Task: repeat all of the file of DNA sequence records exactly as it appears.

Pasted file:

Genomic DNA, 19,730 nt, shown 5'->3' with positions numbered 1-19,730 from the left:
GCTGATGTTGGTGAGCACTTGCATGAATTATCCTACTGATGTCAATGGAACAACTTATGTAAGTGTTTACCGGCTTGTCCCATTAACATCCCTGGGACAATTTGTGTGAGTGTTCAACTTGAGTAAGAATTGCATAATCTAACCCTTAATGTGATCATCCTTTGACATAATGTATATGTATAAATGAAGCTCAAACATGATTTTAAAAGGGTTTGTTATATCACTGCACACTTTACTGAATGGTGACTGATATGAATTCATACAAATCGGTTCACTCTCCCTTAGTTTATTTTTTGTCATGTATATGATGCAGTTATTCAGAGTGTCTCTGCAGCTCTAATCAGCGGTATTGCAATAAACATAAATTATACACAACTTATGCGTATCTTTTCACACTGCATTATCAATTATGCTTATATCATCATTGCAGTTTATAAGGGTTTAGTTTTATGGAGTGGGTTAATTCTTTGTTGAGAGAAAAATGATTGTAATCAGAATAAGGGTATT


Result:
Genomic DNA, 19,730 nt, shown 5'->3' with positions numbered 1-19,730 from the left:
GCTGATGTTGGTGAGCACTTGCATGAATTATCCTACTGATGTCAATGGAACAACTTATGTAAGTGTTTACCGGCTTGTCCCATTAACATCCCTGGGACAATTTGTGTGAGTGTTCAACTTGAGTAAGAATTGCATAATCTAACCCTTAATGTGATCATCCTTTGACATAATGTATATGTATAAATGAAGCTCAAACATGATTTTAAAAGGGTTTGTTATATCACTGCACACTTTACTGAATGGTGACTGATATGAATTCATACAAATCGGTTCACTCTCCCTTAGTTTATTTTTTGTCATGTATATGATGCAGTTATTCAGAGTGTCTCTGCAGCTCTAATCAGCGGTATTGCAATAAACATAAATTATACACAACTTATGCGTATCTTTTCACACTGCATTATCAATTATGCTTATATCATCATTGCAGTTTATAAGGGTTTAGTTTTATGGAGTGGGTTAATTCTTTGTTGAGAGAAAAATGATTGTAATCAGAATAAGGGTATT